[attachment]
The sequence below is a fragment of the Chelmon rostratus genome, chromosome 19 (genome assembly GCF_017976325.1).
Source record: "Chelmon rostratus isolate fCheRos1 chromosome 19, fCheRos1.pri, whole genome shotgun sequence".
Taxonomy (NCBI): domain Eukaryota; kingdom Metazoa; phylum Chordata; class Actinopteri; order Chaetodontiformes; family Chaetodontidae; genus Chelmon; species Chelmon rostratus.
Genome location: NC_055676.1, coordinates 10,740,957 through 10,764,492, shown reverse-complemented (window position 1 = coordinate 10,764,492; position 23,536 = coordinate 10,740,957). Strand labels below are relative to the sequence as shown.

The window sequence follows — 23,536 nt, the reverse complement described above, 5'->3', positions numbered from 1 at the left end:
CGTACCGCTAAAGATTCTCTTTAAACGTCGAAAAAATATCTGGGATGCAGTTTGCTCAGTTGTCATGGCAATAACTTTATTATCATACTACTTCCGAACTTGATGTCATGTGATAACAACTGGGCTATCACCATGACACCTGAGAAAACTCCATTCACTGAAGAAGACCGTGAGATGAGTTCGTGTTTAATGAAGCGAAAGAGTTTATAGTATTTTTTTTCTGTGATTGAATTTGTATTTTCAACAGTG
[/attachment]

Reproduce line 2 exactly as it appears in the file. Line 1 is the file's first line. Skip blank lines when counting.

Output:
Source record: "Chelmon rostratus isolate fCheRos1 chromosome 19, fCheRos1.pri, whole genome shotgun sequence".